To regular readers of this column it will come as no surprise that I know far less about horse racing than you do. A good chunk of our readership, after all, is active in the sport in one capacity or another.
To compound my handicap of this broken arrow in my reportorial quiver, I have an abiding curiosity. Which means that wandering the backstretch, I am a dumb question waiting to happen.
After a post-race interview with Javier Castellano several weeks ago I was struck by how diligent and disciplined he was in doing his job. He was so “professional.” I started wondering what are the attributes that make a jockey or a trainer “professional.”
Technically in American sports, the word professional simply means that you are paid for what you do. You are a professional rather than an amateur. But what I wanted to talk about was a step up from that; I wanted to talk about professionalism.
And so then came all those dumb questions I just warned you about.
I used to have a dog that would look at me and cock his head in a way that said, “What the hell are you talking about?” Some of the looks on the faces of the trainers and jockeys I talked to reminded me of that dog.
In retrospect, the answers I got were pretty uniform and obvious. They might have been definitions of professionalism in virtually any field: a “professional” has a good work ethic, has integrity, is disciplined and, yes, works hard at developing his or her talent.
One trainer talked about presentation as part of being professional. “On race day I want my horse ready to run, of course, but I also want him and our team looking good. I don’t want any shavings or bits of hay in a colt’s tail when he walks into the paddock.”
Trainer Tony Dutrow said, “Beyond all the obvious things, a professional has a responsibility to represent the game properly. He has to show respect for his workers, the owners, the fans and the sport.”
Well that’s it, I thought, I guess I’ve pretty much got my definition. But a few days later I discovered another dimension. A mental one.
On two successive days, Dutrow stood proudly in the winner’s circle at Saratoga, having just watched one of his horses cross the finish line first. Wednesday, Aug. 25, it was Saratoga Chrome under Eric Cancel who had stormed from ninth to pass them all and cross the line three-quarters of a length the winner.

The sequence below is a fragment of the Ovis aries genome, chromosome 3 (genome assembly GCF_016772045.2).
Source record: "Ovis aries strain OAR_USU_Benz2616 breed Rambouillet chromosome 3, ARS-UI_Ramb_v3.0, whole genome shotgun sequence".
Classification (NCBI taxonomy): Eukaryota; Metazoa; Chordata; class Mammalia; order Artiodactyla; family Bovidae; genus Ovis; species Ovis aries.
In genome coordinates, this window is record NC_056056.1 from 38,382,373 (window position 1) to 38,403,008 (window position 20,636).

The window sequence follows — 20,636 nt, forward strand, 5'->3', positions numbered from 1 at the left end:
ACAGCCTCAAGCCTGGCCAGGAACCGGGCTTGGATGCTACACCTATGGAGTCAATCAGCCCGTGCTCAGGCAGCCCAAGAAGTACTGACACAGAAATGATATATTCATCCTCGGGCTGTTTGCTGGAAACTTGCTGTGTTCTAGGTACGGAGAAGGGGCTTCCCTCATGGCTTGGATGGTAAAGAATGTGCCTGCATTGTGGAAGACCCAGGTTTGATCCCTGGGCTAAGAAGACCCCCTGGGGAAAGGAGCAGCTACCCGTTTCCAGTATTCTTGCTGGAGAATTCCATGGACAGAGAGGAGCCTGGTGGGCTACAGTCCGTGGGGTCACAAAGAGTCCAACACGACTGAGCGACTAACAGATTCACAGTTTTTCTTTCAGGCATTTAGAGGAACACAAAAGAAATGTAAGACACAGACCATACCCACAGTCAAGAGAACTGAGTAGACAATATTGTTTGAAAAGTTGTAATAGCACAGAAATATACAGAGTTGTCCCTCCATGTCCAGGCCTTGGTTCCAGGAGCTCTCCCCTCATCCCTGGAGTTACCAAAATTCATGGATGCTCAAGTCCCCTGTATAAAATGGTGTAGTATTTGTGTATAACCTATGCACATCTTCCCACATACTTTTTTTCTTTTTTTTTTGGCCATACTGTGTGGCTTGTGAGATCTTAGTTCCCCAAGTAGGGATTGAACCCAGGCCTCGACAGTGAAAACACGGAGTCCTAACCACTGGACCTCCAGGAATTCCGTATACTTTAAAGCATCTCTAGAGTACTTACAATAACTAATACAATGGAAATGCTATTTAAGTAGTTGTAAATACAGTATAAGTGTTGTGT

The race ended at 4:01 p.m. By 4:03 Irad Ortiz Jr., who’d ridden the horse that finished third, had lodged an objection against Dutrow’s winner and for the next eight minutes the trainer stood in front of a crowd of two dozen or so people, all excited and waiting to be in the winning circle photo. My eyes were on Dutrow, presumably sweating out the stewards’ decision, standing straight and still, watching repeat showings of the stretch run on the infield jumbotron.
At 4:11, the stewards disqualified Saratoga Chrome and placed her third. The runner-up, Waterville, who had been clear of the incident was declared the winner. Dutrow calmly departed the winner’s circle and Waterville connections moved in.
Less than twenty-four hours later Dutrow was in the winner’s circle again. This time it was Clear Vision going wire to wire in a $25,000 claimer and romping by 4 3/4 lengths. Again, Dutrow stood pleased and calm waiting for Clear Vision also with Cancel to enter the enclosure for the winner’s circle photo.
This time there was no change in the order of finish and Dutrow walked away with the first-place money … but without the horse. He’d lost his winner to a claim.
So, two visits to the winner’s circle in two days. Once he loses the race and the second time he loses the horse. It seemed to me that Dutrow’s job must be even more nerve-wracking than mine as an out-of-my-depth intern. Clearly being a professional trainer must have a mental discipline to it also, some philosophy that allows him to strap himself into the wild roller-coaster he rides each day.
Catching up to Dutrow later I commiserated with him on his disqualification and the loss of his winner the second day.
“I look at it differently,” he said. “In Saratoga Chrome I see a nice filly running first-time long and first-time turf, and look at what she was able to do. And she seemed to do it easily. Yes, her number came down, but I’m elated and thrilled to have her.
“The claim? Yes, I knew it could happen, you always do. And yes, I’d love to still have him and be able to run him again, but these things even out over time.”
The eminent American philosopher and former centerfielder for the New York Yankees, John Milton “Mickey” Rivers, once summed up the essence of his much-studied philosophy saying: “I never worry about things I can’t control, because if I can’t control them, why worry about them? And I never worry about things I can control, because if I can control them, why worry about them?”
It seems clear to me that to be a professional trainer at this level one has to have a Rivers-ian point of view. Dutrow certainly has. Because as a trainer some things are just out of your hands.
“Most of them,” Dutrow said. “I focus on the things I can control, decisions that I can make that will hopefully help the horse.”